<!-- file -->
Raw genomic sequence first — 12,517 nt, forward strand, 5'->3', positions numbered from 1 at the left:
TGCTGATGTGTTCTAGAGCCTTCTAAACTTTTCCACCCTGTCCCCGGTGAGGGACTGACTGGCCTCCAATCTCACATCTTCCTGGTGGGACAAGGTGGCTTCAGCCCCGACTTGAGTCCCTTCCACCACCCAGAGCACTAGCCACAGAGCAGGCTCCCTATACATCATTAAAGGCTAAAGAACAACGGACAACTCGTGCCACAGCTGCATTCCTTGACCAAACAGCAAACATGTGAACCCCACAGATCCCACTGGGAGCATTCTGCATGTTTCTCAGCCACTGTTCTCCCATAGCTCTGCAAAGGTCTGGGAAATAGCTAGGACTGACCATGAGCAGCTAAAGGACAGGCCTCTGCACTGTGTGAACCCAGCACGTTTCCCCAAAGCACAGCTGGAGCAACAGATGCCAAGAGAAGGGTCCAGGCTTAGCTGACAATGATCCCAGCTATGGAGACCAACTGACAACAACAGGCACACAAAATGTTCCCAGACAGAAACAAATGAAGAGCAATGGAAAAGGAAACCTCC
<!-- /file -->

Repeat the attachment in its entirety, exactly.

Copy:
Raw genomic sequence first — 12,517 nt, forward strand, 5'->3', positions numbered from 1 at the left:
TGCTGATGTGTTCTAGAGCCTTCTAAACTTTTCCACCCTGTCCCCGGTGAGGGACTGACTGGCCTCCAATCTCACATCTTCCTGGTGGGACAAGGTGGCTTCAGCCCCGACTTGAGTCCCTTCCACCACCCAGAGCACTAGCCACAGAGCAGGCTCCCTATACATCATTAAAGGCTAAAGAACAACGGACAACTCGTGCCACAGCTGCATTCCTTGACCAAACAGCAAACATGTGAACCCCACAGATCCCACTGGGAGCATTCTGCATGTTTCTCAGCCACTGTTCTCCCATAGCTCTGCAAAGGTCTGGGAAATAGCTAGGACTGACCATGAGCAGCTAAAGGACAGGCCTCTGCACTGTGTGAACCCAGCACGTTTCCCCAAAGCACAGCTGGAGCAACAGATGCCAAGAGAAGGGTCCAGGCTTAGCTGACAATGATCCCAGCTATGGAGACCAACTGACAACAACAGGCACACAAAATGTTCCCAGACAGAAACAAATGAAGAGCAATGGAAAAGGAAACCTCC